The effects of social fear, maternal warmth, and biological sex on the development of social withdrawal in middle childhood

UNCG Author/Contributor (non-UNCG co-authors, if there are any, appear on document)
Ashley R. Brown (Creator)
Institution
The University of North Carolina at Greensboro (UNCG )
Web Site: http://library.uncg.edu/
Advisor
Susan Keane

Abstract: Research has demonstrated a relation between the social fear aspect of temperament and the development of behavioral withdrawal. However, discontinuity in this pathway exists, indicating that different factors must influence the extent of the effect of this relationship. Maternal behaviors such as warmth and positivity may buffer against the risk of becoming socially withdrawn in middle childhood, and sex may affect the way a caregiver responds to a child when distressed, through differing processes of emotion socialization. The primary goal of the proposed study was to investigate the influence of social fear, maternal warmth, and the sex of the child on the development of childhood behavioral withdrawal. The proposed study examined the effects of social fear at age 2 on behavioral withdrawal at age 7, and specifically assessed the moderating effect of maternal warmth and positivity at age 4 and the sex of the child on this relation. Mother report of social fear, teacher report of withdrawal, and observed maternal warmth during mother-child interaction tasks were utilized in this study. A significant three-way interaction between sex, fear, and warmth was found, upon probing, the interaction was only significant for boys. Further, among boys, the interaction was not significant at low levels of maternal warmth, but achieved trend level significance at high levels of maternal warmth. The implications of these results for the understanding of how behavioral withdrawal develops are discussed.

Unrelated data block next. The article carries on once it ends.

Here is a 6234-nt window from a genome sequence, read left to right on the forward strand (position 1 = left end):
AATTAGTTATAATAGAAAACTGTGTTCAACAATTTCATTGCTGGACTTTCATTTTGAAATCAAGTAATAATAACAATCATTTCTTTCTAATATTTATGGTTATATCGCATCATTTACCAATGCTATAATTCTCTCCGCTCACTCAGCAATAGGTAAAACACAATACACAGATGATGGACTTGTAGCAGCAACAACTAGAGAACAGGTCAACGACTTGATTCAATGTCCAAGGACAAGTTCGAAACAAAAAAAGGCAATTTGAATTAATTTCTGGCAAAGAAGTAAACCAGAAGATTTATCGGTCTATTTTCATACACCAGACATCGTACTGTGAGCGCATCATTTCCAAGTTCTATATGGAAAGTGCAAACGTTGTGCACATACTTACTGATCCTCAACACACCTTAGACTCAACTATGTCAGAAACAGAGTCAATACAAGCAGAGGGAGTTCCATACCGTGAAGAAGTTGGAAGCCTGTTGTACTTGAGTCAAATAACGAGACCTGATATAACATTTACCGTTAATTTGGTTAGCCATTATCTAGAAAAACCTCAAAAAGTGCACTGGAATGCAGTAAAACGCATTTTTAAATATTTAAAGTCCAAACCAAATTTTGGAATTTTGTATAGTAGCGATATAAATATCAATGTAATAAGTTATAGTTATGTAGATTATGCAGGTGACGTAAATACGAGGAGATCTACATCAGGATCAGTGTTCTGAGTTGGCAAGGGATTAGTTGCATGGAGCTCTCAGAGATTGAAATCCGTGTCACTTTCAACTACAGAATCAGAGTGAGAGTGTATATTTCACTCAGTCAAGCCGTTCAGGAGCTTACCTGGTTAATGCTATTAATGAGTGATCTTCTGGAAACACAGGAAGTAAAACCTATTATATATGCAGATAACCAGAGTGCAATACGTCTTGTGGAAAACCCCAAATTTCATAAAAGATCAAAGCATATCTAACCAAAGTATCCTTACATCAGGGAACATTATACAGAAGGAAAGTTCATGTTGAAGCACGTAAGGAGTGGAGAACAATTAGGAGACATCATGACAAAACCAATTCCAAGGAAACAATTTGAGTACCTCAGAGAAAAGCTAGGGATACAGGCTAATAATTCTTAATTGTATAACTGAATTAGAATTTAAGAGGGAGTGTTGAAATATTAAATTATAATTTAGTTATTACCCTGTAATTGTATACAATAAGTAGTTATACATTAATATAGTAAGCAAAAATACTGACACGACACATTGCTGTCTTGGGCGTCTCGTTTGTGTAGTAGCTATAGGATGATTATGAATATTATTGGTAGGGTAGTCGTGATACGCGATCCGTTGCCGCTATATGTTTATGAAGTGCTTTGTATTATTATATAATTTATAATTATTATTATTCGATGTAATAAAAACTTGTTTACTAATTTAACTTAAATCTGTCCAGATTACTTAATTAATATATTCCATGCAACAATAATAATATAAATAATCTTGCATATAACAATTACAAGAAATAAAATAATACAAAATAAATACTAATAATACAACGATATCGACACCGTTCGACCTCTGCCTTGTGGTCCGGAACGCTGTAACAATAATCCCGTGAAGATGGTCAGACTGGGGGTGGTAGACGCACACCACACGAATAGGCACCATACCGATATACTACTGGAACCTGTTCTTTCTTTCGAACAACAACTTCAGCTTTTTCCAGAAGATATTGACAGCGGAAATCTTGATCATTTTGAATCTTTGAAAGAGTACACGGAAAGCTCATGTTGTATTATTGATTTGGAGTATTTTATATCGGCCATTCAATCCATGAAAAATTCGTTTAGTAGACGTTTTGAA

Additional Information

Publication
Thesis
Language: English
Date: 2015
Keywords
Child development, Maternal Warmth, Parenting, Social Fear, Social Withdrawal
Subjects
Child development
Mother and child
Emotions in children
Social interaction in children

Email this document to